The Caddo Herald
December 5, 1919
Caddo Public Schools after 3 Months Trial
The Caddo public schools have been in progress for three months, which is sufficient time to enable anyone to pass judgment upon their merits and demerits.
As your superintendent permit me to say that I am delighted with the advancement made thus far.
We have had many school problems to solve during the past three months. Problems that would not have been difficult under ordinary conditions. However, your Board of Education, with the advice and co-operation of all those interested in the schools, has so far satisfactorily adjusted all matters and effectively accomplished its purposes. Any school district whose officials possess such business abilities and educational qualities together with the sympathy and support of the patrons of the schools, as exists here, would make a success of any system of schools. Nor are the teacher and pupils to be left out of account.
We do not believe any school can boast of having a set of teachers better equipped for doing justice to their profession than is found in the Caddo schools. Neither do we believe we could have secured teachers who are more conscientious, more interested, and more co-operative in their work. They are found constantly at their posts of duty and absolutely loyal to those under whom they are serving.
We do not believe any school has a finer or nobler set of boys and girls than we have here. It has never been my experience to work with a bunch that is more earnest and more agreeable than we have in our High School. I thank their mothers and fathers for this.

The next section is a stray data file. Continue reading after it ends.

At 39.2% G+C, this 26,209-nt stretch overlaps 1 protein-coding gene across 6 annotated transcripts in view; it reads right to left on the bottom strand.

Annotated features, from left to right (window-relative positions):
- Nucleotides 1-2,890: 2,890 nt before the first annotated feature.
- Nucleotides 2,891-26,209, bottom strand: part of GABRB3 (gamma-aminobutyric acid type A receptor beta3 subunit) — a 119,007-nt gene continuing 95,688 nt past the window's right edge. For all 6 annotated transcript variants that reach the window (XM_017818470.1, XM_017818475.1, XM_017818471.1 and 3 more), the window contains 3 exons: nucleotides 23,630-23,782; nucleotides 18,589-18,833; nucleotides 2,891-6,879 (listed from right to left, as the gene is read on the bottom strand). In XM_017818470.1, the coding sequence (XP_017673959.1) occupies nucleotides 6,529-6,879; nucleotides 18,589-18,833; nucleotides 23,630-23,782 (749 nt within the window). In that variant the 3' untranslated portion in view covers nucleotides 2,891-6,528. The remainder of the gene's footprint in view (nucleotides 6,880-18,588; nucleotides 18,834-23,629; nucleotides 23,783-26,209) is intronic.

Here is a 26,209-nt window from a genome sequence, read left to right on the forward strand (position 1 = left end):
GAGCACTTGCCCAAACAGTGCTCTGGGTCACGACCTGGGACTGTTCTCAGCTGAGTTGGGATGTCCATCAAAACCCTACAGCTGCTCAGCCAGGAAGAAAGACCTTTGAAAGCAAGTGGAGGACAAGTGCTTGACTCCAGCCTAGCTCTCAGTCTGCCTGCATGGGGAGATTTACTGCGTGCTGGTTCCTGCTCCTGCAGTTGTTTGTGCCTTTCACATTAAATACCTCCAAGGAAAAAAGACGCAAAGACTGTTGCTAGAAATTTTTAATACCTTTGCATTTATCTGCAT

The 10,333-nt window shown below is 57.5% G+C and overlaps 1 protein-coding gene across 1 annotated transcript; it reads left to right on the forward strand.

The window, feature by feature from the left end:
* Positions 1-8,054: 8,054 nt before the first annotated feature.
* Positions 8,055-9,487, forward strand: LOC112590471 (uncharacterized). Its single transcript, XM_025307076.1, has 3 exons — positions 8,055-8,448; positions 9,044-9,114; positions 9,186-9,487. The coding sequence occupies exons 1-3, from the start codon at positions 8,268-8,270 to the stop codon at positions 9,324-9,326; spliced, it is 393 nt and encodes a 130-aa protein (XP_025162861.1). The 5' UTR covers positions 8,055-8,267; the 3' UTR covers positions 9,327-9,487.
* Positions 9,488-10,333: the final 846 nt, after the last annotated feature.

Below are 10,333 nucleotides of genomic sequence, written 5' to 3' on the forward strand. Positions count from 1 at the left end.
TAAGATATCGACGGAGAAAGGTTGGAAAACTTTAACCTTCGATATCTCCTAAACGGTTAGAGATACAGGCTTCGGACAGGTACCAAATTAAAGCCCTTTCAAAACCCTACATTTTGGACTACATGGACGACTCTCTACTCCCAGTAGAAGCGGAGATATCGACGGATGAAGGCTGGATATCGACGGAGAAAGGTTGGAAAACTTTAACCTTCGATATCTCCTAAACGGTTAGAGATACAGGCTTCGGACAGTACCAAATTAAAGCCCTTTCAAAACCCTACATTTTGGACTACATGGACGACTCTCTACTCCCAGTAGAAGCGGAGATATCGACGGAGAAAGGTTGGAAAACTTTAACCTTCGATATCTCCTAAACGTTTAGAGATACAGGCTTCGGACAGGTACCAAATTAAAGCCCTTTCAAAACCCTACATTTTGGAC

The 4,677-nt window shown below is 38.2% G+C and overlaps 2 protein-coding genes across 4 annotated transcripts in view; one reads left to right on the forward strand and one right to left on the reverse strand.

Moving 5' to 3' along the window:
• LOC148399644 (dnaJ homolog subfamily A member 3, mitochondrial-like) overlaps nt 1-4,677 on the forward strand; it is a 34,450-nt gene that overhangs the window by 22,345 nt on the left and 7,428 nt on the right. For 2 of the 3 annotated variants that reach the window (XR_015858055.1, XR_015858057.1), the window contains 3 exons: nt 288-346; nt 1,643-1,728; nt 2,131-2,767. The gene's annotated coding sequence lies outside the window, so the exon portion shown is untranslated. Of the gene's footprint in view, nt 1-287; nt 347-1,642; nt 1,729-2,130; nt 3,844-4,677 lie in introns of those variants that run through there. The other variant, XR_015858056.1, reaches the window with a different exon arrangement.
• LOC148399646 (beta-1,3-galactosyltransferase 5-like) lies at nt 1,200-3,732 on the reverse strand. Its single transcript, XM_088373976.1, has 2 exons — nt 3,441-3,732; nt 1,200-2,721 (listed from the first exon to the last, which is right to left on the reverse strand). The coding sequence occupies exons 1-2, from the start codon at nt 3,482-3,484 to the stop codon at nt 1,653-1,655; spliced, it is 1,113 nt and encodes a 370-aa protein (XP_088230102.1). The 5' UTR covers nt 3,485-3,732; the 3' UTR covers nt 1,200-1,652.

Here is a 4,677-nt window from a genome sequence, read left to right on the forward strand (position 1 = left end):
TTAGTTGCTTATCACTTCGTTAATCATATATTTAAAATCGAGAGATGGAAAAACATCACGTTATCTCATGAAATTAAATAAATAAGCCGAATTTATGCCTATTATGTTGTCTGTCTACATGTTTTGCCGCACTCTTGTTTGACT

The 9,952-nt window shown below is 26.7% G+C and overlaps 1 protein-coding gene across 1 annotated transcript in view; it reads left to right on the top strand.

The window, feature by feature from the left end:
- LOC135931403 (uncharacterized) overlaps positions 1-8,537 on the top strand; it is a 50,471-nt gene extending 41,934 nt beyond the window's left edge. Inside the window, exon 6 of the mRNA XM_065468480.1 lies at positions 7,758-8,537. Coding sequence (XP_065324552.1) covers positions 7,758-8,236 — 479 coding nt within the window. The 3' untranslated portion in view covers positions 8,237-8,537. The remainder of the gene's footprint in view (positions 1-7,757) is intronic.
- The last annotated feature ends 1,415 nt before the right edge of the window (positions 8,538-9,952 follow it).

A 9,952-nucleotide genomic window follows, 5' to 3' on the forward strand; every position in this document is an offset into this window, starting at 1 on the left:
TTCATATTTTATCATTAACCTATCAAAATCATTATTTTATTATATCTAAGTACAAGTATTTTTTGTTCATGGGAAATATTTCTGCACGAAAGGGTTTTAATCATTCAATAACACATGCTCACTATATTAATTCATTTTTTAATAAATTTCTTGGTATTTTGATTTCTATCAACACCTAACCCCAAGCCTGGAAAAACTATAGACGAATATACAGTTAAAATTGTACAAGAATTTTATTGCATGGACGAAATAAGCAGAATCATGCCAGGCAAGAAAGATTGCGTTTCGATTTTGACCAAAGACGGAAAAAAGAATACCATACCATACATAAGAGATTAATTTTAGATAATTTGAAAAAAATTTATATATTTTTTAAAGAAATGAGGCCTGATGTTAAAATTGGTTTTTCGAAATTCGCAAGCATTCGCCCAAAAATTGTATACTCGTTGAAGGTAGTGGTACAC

The efficiency of a High School is based upon the number of units covered by its course of study. At the opening of the school we had a ration of 17 ½ units. We now have 23 ½, which is an increase of six units. This raises the standard of our High School more than 34 per cent which, I am sure, is pleasing to all. It must not be thought that to accomplish and maintain these results is an easy and simple task. It has required considerable thought and time on the part of your superintendent and school officers; it has required more money for more teachers that we might broaden the curriculum in an effort to make a major portion of it fit the pupil instead of making the pupil fit it, regardless of whether it was good or bad for him. There are other things we wish to accomplish in the future and can do so only by the continued support of the patrons of the schools. It is our conviction that the boys and girls of Caddo are a worthy bunch and deserve the best training the town can possibly give them.
We wish to express our thanks to those who have visited the schools. A number of the men of the town have given some very interesting and instructive lectures. These talks were appreciated by all who heard them. We invite others to come and the same ones to come again and stay long enough to visit each department and see for yourself just what is being done. Follow your boy or girl to the classroom and listen to them recite. It may be that you would have some suggestion to offer that would be helpful to your child, or the teacher or to both.
Edwin O. Shaw